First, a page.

• 14

      Laura Rossi says

      Amanda: I’m not sure how old your son is but know that there are pockets of time that are good, even great, and I totally embrace them. Small miracles I call them. Thanks for sharing your story. We all feel the same way.

  6. 15

    Vickie says

    I have been struggling with my special needs 4 year old since the beginning of June (school let out end of May). The tantrums have intensified and it’s hard to stick to a routine when every day is different. I have dr appts but they’re not everyday, the library has activities thru the summer but again not everyday. I feel bad keeping her in front of the tv, but she’s so quiet and content watching it LOL

    • 16

      Laura Rossi says

      Vicki: do what you can and have to do my friend! We use visual schedules, written schedules, and social stories but school is very different than home so keep it the great Mom-ing! Thanks for sharing your experience here, too.

  7. 17

    Jen says

    I’m so glad I’m not alone in this one. My 8 1/2 year old son is diagnosed with severe Autism. Summers can be rough around here because of the lack of an all-day, filled, routine schedule. Even as a SAHM, whose majors are in teaching (Special Ed birth-5 yes. & Reg Ed K-3rd), it’s hard for me to fill his day. Like your child, he has long days, too, that start at 6:20 a.m. & go until 6 pm. Maybe if he were an only child, but his 5 siblings have needs, too. I love my son but hate the tantrums, fits, etc summer time can bring.
    Lately he has decided to add eloping back in the mix again. He decided to do so this past week while his Dad & a couple neighbor friends were with us out at lunch at the park. Fortunately he decided to play in the muddy volleyball pit rather than try & leave in some stranger’s car. (Eloping is wandering off.) Scarily enough he’s very good at sneaking off. So now he’s back to wearing his harness every time we go out, which brings on more tantrums because he hates not being able to walk unattached.

    • 18

      Laura Rossi says

      Jen: you sound like you have your hands full and are handling a lot. Kudos to you. Tantrums are better than safety right? But balancing special needs and typical children and LIFE isn’t easy livin’ ! Thanks for giving us all some perspective and glad you are using the harness to keep him safe from wandering — that sounds so scary.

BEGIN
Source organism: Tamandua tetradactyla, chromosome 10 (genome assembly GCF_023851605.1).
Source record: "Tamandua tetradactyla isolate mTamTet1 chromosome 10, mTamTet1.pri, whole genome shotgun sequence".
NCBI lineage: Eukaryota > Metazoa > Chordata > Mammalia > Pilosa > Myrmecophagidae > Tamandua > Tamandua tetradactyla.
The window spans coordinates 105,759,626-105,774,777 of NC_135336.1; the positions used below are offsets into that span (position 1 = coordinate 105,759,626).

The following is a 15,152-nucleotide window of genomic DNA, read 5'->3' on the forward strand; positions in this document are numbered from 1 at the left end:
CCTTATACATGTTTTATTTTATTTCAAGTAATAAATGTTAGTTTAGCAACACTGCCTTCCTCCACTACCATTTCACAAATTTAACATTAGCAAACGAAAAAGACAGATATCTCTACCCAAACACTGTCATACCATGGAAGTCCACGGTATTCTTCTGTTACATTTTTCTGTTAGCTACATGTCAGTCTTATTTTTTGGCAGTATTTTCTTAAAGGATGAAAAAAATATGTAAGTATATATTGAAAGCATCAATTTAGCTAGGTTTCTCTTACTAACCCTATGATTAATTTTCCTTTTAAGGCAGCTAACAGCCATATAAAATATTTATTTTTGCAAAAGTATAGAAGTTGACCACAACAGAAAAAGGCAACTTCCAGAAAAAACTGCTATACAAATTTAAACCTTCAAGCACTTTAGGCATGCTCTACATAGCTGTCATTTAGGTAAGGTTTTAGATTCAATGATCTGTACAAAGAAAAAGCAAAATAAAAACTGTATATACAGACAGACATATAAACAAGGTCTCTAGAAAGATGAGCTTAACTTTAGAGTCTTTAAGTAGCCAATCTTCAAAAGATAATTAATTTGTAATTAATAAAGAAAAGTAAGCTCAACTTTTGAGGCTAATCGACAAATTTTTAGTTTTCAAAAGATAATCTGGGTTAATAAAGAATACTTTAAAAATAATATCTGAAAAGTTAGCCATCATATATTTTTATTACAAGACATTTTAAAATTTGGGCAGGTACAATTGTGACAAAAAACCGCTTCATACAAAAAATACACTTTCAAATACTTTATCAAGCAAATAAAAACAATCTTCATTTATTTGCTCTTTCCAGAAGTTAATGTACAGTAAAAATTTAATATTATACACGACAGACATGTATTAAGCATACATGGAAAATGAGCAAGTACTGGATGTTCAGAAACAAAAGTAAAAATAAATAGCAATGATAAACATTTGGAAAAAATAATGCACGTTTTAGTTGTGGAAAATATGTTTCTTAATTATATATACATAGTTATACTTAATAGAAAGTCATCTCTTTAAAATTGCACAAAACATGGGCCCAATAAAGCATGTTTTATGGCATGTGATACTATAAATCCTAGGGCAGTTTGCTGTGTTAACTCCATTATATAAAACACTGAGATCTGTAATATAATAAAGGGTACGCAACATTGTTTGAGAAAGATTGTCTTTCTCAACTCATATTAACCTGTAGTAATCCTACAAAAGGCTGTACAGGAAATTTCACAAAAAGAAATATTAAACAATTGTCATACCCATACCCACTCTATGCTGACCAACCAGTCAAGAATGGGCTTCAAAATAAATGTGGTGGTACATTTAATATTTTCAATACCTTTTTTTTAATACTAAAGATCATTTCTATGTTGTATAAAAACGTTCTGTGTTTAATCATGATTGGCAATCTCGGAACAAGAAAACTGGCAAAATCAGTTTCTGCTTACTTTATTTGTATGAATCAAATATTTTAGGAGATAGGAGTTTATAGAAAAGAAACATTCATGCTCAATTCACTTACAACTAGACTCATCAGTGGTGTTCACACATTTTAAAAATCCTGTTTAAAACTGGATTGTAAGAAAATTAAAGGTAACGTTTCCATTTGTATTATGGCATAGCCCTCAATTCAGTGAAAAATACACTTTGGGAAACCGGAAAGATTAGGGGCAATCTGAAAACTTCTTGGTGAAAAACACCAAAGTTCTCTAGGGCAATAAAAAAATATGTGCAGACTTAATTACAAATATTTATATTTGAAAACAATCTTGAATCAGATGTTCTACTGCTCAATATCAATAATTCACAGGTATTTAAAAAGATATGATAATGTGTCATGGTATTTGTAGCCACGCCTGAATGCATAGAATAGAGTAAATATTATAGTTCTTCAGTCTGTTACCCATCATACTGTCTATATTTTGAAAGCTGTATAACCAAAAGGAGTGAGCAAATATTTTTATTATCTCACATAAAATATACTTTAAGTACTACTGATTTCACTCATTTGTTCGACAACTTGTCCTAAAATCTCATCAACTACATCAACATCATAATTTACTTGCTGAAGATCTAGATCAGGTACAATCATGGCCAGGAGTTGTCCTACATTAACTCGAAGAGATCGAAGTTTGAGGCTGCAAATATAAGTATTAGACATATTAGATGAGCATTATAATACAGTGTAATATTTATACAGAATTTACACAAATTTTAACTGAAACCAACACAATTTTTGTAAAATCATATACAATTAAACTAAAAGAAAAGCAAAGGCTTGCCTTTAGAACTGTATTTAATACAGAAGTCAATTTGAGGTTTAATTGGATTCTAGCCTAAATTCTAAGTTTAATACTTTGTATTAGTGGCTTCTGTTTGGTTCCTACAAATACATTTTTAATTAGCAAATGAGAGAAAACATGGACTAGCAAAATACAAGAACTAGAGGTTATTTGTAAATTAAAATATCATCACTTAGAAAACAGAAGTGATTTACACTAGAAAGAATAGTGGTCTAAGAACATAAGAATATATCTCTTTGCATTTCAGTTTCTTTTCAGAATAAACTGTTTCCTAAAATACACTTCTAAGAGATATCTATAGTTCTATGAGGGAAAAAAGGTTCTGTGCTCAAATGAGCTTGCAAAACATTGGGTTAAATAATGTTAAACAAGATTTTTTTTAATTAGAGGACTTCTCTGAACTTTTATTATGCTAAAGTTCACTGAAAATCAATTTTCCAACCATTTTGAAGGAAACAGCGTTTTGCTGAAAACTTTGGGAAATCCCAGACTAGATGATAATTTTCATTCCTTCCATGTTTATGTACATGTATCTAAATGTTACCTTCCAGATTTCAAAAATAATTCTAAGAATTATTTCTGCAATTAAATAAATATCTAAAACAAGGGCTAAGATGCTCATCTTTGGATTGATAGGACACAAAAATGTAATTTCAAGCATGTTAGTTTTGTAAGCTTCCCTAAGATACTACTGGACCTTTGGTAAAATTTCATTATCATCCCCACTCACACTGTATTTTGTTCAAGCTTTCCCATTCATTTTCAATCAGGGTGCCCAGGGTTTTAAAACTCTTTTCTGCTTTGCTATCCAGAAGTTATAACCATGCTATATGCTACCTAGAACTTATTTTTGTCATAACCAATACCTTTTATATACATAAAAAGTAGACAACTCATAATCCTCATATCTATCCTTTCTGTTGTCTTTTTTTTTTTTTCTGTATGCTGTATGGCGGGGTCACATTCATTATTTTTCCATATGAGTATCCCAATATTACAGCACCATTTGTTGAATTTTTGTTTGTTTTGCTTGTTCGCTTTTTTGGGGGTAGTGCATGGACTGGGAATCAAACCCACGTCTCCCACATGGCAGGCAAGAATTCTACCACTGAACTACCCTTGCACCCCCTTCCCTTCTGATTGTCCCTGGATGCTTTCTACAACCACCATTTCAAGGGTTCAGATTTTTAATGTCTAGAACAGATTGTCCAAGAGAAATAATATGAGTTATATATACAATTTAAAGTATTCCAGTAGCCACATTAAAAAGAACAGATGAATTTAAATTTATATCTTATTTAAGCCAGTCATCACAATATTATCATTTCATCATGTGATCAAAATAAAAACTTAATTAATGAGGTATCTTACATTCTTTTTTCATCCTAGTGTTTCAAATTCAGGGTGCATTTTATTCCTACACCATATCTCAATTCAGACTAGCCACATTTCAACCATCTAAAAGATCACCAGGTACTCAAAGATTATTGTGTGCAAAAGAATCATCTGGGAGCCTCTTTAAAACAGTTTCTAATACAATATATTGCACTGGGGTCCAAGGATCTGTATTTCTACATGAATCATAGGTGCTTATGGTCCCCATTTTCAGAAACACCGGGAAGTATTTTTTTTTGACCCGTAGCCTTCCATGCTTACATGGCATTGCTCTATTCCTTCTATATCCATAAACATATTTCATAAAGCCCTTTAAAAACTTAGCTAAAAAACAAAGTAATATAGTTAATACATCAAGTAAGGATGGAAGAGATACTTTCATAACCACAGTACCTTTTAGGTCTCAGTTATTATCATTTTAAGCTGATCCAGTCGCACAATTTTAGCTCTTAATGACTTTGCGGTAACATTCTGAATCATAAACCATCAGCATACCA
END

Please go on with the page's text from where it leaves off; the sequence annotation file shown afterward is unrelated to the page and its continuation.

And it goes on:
• 20

      Laura Rossi says

      Hi Teresa: I’m delighted to be called “eloquent” — thank you! Glad you stopped by. Laura

  8. 21

    Elizabeth says

    Wonderful take on a not so wonderful experience. I get it and I hope fervently that you find at least some moments of traditional summer fun! My best!

    • 22

      Laura Rossi says

      Hi Elizabeth: We do have fun — dancing, being silly, eating lots of ice cream and watermelon and loving our special family. And sometimes I hide in the bathroom for a few extra minutes of me time or go for a very early morning run! Happy Summer!

  9. 23

    dlt says

    As a working mom, a mom to two special needs kids, one now a young adult, one just entering his teenage years. I have and do walk in your shoes. Angela LaRoche said it in a nutshell. Don’t apologize for ruining other people’s time. Strangers are not someone you will meet again. They are owed no explaintion either. Making your kids life a happy and fun and loved is all you are suppose to do.

    • 24

      Laura Rossi says

      dlt — words to live by “They are owed no explaintion either. Making your kids life a happy and fun and loved is all you are suppose to do.”
      Thanks for taking time to inspire me here.

  10. 25

    Sophie says

    Very valid post. I work with kids with special needs in a school setting and see the look of fear in parents faces the last day of school. I also mourn the ending of the school year as I wonder how much the student will have regressed over the summer and what skills will we need to relearn come September. I do find it curious that you address your son’s special needs before you address him….. I have always been an advocate of “people first language” and believe that we are all people first… I am a person with some anxiety issues (rather than I’m an anxious person), your son has autism (rather than your autistic son)… Yes having special needs makes him who he is, but it’s not all he is… Special needs or not I’m sure rainbow sprinkled ice cream would be his favourite ice cream…. Best of luck to you and your family over the summer!

    • 26

      Becky Gaines says

      I am sure the blog author is too polite to say this, so I will… posts with this kind of passive-aggressive tone are not helpful. Parents of children with special needs are the ones who know better than anyone else that the special needs do not define the totality of their child. I understand your advocacy of this issue but it would be better directed towards those who are less intimately involved with special needs. Parents need support and encouragement, not evaluation and judgment.